I completey agree with you when you say that students need some guidance from the teacher when approaching a task like the hexagon task. I needed guidance from Dr. Polly when it came to figuring out the equation to use. As much as I like the indirect approach, a task like this sort of scares me. I’m afraid I will do to much to lead a student to the answer instead of just guiding them in the right direction. I had a hard time understanding some of the students’ explanations for solving the problems. This also frightened me a little! It was difficult for me to wrap my brain around their explanations and directions. I did think the task was interesting and fun to do. I think students would enjoy it and it is a great way to show students how there are many different ways to solve most problems.

I was very impressed by Cyndi’s analyses of the hexagon train problems. A teacher would need to get into a “psychologist” state of mind when discerning each student’s thought process, especially in math. Of course, it would not be feasible to spend a great amount of time doing this with each lesson, but would be valuable information for lesson planning. As new teachers, we will learn how to allocate our time wisely across the many facets of curriculum management. Constantly readjusting the scope and depth of our lessons based on students’ logical reasoning skills, while keeping the class engaged and excited about the content, will prove to be a true test of assessment ability, as well as time management and organization skills.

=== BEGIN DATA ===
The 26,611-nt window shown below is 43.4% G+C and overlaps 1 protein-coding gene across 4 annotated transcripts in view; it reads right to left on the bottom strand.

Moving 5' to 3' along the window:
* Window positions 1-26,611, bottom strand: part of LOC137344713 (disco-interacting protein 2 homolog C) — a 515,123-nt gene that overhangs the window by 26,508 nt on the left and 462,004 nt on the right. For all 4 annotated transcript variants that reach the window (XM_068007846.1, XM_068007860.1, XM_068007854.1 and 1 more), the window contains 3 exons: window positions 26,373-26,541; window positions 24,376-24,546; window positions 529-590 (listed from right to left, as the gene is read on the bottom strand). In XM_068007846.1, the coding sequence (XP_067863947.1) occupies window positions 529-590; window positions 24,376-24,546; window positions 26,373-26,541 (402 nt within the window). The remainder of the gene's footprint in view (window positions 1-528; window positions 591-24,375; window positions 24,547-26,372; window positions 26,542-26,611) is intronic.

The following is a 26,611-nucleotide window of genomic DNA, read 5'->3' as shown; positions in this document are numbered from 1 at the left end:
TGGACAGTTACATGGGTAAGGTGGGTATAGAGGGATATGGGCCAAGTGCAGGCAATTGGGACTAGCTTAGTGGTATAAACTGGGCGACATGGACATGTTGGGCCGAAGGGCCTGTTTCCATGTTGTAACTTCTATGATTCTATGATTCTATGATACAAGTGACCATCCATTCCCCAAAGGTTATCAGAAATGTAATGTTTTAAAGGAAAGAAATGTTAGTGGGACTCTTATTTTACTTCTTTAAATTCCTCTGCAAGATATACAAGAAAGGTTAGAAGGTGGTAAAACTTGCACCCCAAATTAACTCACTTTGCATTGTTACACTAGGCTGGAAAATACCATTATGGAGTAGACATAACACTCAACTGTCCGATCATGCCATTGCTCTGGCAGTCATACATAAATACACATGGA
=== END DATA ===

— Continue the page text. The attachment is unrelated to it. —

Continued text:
It is always interesting to see how people think through problems differently. This very helpful to us as teachers. If adults solve problems and think differently what do you expect a group of 2o students to do. This is why I think open ended questions and explanations are important. Sometimes we may just not see it the way the student saw it that is why explanations are important.

The knowledge of this is very beneficial to me because I am a math person and it didn’t take long for me to figure out the equation but some students are going to need guidance and some are just going to need a little more time.